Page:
Since the novel coronavirus emerged, what’s increasingly struck me are the eerie similarities between COVID-19 and sarcoidosis. The deeper we’ve gotten into this pandemic, the more I wonder if it might provide new clues for treating the sarcoidosis population.
Much like our illness, COVID-19 can come and go without some folks ever knowing it’s been there. In others, its presence can be brief, lingering, or even fatal. Sound familiar?
COVID-19 caught my attention even before it hit U.S. shores, because it initially attacks the lungs. That’s exactly where sarcoidosis chooses to set up shop in about 90% of us, including myself.
Then cardiovascular complications emerged, which resulted in deaths and heart damage that may be more widespread than reported, the American Heart Association said.
That mirrors the unsettling and tragic trend we’ve seen with cardiac sarcoidosis, which is going undiagnosed in many cases, causing fatalities, and is not as rare as once believed.
And then there are what have become known as the “long-haulers,” or people who recover but continue feeling poorly. Many of those long-term effects of COVID-19 could serve as a checklist of our own.
Shortness of breath, cough, fatigue, brain fog, and joint and muscle pain are all common complaints of COVID-19 long haulers. Some of them, like many of us, also now battle small fiber neuropathy, including postural orthostatic tachycardia syndrome.
As many as 8.4 million of the more than 28 million Americans diagnosed with COVID-19 are long-haulers, according to a report by NBC News. I found two encouraging bits of news in the article.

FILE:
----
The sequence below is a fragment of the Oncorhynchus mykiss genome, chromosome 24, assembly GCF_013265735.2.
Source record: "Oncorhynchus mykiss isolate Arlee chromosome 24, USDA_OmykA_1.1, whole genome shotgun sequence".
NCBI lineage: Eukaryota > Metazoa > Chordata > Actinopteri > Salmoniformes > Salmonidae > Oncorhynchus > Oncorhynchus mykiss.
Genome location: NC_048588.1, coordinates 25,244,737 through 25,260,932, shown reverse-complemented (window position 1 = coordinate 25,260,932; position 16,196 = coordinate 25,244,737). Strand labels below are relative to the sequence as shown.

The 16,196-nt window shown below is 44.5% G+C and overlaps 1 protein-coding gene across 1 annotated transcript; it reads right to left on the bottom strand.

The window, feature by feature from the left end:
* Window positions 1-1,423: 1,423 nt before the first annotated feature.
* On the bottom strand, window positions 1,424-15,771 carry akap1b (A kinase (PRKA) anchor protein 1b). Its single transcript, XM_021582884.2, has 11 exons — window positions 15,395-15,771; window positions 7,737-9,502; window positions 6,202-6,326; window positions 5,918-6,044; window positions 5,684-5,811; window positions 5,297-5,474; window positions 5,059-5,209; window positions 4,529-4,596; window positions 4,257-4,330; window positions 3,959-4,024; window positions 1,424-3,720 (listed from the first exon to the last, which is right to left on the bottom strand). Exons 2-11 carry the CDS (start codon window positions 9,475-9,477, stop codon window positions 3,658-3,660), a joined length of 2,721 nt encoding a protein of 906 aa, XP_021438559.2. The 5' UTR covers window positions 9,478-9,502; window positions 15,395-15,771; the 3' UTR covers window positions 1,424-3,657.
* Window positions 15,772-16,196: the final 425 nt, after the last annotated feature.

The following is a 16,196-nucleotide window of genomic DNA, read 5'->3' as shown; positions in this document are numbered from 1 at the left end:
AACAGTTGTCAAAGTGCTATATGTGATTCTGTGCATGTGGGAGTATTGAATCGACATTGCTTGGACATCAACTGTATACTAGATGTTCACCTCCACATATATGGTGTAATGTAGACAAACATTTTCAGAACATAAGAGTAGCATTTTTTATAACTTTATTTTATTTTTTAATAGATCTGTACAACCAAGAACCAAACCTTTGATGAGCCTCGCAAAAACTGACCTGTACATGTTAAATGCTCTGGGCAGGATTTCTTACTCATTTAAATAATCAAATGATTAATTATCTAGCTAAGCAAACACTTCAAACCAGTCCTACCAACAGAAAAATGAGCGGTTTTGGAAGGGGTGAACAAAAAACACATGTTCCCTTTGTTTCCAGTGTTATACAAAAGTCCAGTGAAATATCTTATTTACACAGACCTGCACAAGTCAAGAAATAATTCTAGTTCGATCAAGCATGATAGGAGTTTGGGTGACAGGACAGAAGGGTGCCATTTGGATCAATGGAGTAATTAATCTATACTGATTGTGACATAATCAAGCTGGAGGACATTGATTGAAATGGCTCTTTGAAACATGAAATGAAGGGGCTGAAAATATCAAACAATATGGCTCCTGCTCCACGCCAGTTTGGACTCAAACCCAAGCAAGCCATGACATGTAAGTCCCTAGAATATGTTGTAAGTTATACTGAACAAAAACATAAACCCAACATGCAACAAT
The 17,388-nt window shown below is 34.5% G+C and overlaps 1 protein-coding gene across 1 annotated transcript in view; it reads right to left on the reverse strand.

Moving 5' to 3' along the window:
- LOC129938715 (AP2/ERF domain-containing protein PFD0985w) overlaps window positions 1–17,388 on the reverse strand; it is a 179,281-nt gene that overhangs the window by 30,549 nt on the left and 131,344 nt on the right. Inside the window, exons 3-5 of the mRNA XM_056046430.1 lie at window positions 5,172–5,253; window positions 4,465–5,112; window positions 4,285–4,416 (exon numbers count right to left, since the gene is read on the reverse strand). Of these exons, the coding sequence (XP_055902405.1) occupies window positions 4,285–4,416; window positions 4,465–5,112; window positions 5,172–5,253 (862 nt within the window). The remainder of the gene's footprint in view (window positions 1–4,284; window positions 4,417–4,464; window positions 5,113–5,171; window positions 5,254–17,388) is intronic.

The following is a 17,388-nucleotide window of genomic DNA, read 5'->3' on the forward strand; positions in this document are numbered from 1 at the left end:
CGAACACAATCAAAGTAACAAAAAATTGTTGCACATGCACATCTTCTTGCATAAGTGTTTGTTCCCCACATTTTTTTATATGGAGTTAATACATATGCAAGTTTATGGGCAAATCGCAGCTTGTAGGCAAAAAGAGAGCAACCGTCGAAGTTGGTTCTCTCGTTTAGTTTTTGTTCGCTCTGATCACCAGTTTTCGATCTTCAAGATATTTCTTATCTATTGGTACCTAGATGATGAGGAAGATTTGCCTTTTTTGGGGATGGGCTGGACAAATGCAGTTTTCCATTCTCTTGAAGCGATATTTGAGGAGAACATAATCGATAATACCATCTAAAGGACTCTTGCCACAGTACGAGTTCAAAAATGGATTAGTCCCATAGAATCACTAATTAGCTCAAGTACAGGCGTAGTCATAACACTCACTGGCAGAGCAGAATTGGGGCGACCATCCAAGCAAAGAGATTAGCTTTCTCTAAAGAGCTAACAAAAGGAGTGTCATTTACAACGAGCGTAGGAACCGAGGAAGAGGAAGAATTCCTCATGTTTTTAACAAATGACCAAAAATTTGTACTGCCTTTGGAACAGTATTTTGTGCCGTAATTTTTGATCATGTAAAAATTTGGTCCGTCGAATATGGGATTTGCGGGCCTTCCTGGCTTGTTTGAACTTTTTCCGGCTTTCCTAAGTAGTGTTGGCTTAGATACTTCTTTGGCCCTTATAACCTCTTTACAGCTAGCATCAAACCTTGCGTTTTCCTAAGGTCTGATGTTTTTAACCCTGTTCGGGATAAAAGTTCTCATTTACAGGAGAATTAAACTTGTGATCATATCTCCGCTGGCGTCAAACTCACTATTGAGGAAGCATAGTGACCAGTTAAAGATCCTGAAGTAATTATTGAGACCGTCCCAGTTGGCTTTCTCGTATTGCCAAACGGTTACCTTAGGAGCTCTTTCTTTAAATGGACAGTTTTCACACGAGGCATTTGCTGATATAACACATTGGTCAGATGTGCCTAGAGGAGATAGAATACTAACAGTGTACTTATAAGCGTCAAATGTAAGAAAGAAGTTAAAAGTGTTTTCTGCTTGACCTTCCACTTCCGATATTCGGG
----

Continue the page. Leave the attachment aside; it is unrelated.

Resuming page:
For starters, more than 80 “post-COVID” clinics across the country are actively trying to help patients, NBC discovered. Secondly, Congress has approved $1.15 billion to study the problem.
Just consider that fewer than 200,000 Americans have sarcoidosis. That makes it a rare disease, by U.S. standards. Now a slew of symptoms that many of us struggle with are being brought before doctors by several million people. And the National Institutes of Health has undertaken a four-year, billion-dollar effort to find out why the symptoms are sticking around.
I hope that brings additional insight and potential treatments for our community. But even if it doesn’t, at least more doctors are listening and trying to find solutions to problems that we have been voicing for so many years.
Brighter side: We all could use a break from bad news right now. So, I’ll be closing my columns with a roundup of positivity until we are able to say goodbye to masks, hug our loved ones, and leave our homes without fear.
- Daily helpings: People have been able to get a free meal at Perfectly Frank, no questions asked, since the pandemic began, USA Today reported. Customers of the Virginia restaurant prepay for meals and leave receipts on a board for anyone in need to use once a day. One posted message states, “If you want more kindness in the world, put it there.”
- Blossoming view: You don’t have to mill around with 1.5 million others to see the U.S. capital’s Yoshino cherry trees in bloom this year, Thrillist reports. Much of the National Cherry Blossom Festival, which runs through April 11 in Washington, D.C., will be online. A 24/7, real-time bloom cam is coming soon. So, don’t miss peak bloom, which is expected April 2-5!
Note: Sarcoidosis News is strictly a news and information website about the disease. It does not provide medical advice, diagnosis, or treatment. This content is not intended to be a substitute for professional medical advice, diagnosis, or treatment. Always seek the advice of your physician or other qualified health provider with any questions you may have regarding a medical condition. Never disregard professional medical advice or delay in seeking it because of something you have read on this website. The opinions expressed in this column are not those of Sarcoidosis News or its parent company, BioNews, and are intended to spark discussion about issues pertaining to sarcoidosis.
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